Instead of using a closed formulary, New York increased its negotiating power with prescription drug manufacturers by enacting a global budget for prescription drugs as part of its 2018 Health and Mental Hygiene budget.[10] The budget limits the annual increase in prescription drug spending by the state’s Medicaid program to the rate of medical inflation.[11] If New York’s Department of Health (DoH) projects Medicaid spending will exceed the limit, the state Commissioner of Health must identify specific drugs for review by the Drug Utilization Review (DUR) Board. The Commissioner and DUR board then consider the drug’s “affordability and value” and negotiate supplemental rebates from manufacturers of drugs that are “priced disproportionately to …[their] therapeutic benefits.”[12]

In 2018, the projected expenditures exceeded the cap and state officials requested additional manufacturer rebates for thirty drugs.[13] For the thirty drugs identified, Vertex Pharmaceuticals was the only company that refused to provide the requested discounts for Orkambi, a drug to treat cystic fibrosis with a list price of $273,000 per year.[14] Vertex has played hardball with this drug and also refused to offer discounts to Great Britain after the National Institute for Health and Care Excellence (NICE) recommended that Orkambi not be covered by the National Health Service at the price Vertex demanded.[15] Most state Medicaid programs would have no ability to negotiate with Vertex, but New York’s use of global budgets for drugs increases the bargaining power of the state Medicaid program by subjecting “unaffordable” drugs to additional prior authorization review. For drugs that have therapeutic substitutions, requiring patients to get preapproval for the drug will likely significantly reduce the use of the costly drug. It remains unclear, however, whether the threat of requiring prior authorization gives the state enough negotiating power for a drug with few therapeutic substitutes like Orkambi. Nonetheless, New York’s global budget for drugs with its threat of preapproval restrictions and public shaming of drug manufacturers caused the vast majority of manufacturers to give additional discounts to New York for drugs the state determined where “excessively priced”.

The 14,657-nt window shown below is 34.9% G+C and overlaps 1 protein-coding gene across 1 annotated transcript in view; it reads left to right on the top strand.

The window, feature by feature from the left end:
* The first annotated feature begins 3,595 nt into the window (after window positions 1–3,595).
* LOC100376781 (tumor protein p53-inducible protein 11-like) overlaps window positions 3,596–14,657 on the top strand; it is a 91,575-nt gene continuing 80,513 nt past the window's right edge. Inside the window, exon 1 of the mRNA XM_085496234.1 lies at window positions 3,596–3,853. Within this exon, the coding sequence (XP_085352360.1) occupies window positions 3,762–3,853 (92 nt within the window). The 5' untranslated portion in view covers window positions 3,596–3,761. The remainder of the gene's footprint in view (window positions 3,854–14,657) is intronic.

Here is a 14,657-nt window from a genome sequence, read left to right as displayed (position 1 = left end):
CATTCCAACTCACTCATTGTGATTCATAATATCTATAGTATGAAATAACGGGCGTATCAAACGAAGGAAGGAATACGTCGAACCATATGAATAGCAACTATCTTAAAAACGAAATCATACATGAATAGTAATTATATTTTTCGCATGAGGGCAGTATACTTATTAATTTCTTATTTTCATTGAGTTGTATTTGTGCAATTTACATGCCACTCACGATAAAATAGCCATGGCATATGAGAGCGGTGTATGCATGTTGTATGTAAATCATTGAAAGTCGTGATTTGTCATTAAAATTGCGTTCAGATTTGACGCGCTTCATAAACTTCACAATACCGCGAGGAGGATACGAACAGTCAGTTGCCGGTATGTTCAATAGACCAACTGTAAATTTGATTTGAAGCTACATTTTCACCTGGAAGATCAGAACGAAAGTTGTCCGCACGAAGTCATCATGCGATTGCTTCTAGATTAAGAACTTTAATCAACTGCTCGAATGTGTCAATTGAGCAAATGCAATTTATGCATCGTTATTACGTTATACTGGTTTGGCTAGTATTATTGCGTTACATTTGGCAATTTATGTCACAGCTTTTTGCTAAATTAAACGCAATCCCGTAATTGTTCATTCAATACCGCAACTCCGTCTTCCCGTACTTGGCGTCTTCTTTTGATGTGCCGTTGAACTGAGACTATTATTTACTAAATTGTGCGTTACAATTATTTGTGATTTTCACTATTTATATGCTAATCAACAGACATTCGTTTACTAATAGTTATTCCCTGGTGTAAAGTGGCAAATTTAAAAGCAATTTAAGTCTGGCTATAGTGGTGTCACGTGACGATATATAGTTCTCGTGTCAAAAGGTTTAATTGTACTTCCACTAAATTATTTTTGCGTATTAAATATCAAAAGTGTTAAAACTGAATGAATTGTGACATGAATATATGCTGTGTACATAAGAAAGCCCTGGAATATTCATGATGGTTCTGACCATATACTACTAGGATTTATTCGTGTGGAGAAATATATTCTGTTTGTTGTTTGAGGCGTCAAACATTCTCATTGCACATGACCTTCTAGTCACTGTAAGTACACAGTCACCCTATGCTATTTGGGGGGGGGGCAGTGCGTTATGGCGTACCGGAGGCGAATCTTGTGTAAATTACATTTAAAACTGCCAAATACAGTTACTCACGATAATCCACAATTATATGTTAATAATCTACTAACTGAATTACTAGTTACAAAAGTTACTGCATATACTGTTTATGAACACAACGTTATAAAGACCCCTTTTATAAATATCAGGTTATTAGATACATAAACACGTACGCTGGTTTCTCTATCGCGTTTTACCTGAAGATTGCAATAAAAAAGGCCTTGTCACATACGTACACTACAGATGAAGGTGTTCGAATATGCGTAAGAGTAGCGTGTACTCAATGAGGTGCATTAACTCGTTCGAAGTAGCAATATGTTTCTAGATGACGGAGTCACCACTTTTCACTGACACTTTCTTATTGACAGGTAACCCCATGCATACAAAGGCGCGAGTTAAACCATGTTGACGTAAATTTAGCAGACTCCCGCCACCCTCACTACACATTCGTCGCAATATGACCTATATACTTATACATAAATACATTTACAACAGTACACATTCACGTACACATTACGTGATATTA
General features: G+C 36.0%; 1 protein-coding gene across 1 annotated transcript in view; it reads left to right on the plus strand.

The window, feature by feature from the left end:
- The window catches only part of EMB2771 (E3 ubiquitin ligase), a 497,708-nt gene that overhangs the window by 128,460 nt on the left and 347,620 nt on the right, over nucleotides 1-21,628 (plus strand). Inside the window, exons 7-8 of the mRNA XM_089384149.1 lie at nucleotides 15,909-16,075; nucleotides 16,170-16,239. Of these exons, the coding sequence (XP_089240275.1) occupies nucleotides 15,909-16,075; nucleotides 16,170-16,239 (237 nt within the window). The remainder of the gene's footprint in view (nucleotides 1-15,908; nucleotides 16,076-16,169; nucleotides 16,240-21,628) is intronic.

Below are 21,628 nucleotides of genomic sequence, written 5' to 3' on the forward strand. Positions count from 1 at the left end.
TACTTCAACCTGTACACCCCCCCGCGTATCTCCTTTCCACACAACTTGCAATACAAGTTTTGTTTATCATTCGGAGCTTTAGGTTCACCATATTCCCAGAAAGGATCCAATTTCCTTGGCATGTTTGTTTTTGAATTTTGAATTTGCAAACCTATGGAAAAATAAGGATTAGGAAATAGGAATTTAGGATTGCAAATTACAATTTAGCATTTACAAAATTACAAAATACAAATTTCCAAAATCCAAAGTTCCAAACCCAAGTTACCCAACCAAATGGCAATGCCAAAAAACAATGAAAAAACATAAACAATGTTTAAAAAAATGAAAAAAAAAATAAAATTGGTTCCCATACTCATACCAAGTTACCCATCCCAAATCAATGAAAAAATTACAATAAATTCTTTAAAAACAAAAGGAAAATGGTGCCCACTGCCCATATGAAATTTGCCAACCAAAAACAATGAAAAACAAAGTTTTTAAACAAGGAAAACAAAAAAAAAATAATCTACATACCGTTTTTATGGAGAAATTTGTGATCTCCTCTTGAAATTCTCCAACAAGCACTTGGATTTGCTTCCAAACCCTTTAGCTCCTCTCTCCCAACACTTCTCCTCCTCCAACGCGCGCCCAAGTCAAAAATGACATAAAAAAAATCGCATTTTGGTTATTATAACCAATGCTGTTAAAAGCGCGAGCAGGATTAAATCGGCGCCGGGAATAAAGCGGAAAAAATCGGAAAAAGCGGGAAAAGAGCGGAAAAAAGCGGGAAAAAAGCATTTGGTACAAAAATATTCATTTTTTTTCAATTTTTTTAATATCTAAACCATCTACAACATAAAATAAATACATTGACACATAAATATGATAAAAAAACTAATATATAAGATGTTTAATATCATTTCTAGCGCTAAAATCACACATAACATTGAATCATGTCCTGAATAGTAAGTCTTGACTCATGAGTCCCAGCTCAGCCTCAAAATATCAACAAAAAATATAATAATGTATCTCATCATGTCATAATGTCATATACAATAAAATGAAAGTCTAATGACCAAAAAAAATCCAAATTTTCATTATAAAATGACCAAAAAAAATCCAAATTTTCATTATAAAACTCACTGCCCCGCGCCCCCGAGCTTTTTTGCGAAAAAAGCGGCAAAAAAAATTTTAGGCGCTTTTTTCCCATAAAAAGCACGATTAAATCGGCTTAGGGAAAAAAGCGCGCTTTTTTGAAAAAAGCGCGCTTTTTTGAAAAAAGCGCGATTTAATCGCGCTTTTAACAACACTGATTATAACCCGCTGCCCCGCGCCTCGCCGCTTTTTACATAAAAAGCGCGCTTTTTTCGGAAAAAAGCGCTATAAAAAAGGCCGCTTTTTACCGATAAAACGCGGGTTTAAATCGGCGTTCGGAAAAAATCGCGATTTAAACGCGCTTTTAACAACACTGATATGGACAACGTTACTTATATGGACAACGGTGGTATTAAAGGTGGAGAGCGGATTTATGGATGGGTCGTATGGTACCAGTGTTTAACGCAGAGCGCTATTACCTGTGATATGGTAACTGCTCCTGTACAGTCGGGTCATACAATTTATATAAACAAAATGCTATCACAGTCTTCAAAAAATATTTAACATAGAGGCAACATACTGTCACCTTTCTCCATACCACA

1. Outcome- or Value-based Purchasing

A third strategy used by state Medicaid programs to control drug costs is value-based or outcome-based purchasing, which links the price of a drug to its effectiveness. In the simplest example of value-based purchasing, a manufacturer may set a price for a drug and then offer rebates if the drug fails to have the intended benefit. Novartis priced Kymriah, a gene therapy treatment for relapsed acute lymphoblastic leukemia, at $475,000 for a single treatment, and offered a “money-back guarantee” if the drug didn’t work.[16] In another example of outcomes-based contracting, Spark Therapeutics offered rebates for its drug Luxturna, a one-time gene therapy treatment for retinal dystrophy which costs more than $850,000, if a patient failed to meet clinical outcomes after treatment.[17] The question remains, however, whether these outcome-based purchasing programs save money. Patients and insurers may be willing to pay a higher price for a drug with a guarantee of success, so pharmaceutical manufacturers may be able to raise the initial price of a drug in outcome-based purchasing.

Manufacturers and payers, however, argue that the Medicaid “best-price rule” inhibits the use of value-based contracts.[18] As noted above, federal statutes require the Medicaid program to get “the lowest price available from the manufacturer during the rebate period”[19] with some exceptions including prices paid by the U.S. Department of Veterans Affairs (VA). The statutes, however, are silent on exactly how the “best-price” is calculated. Legal scholars suggest that to achieve value-based purchasing under the best-price requirement, CMS could write regulations that provide a weighted average of the price that a manufacturer receives through an outcome-based pricing arrangement.[20] Without clarification from CMS or Congress on how the Medicaid best-price is calculated, value-based purchasing in commercial plans may remain limited to high cost drugs that have limited use among Medicaid beneficiaries.[21]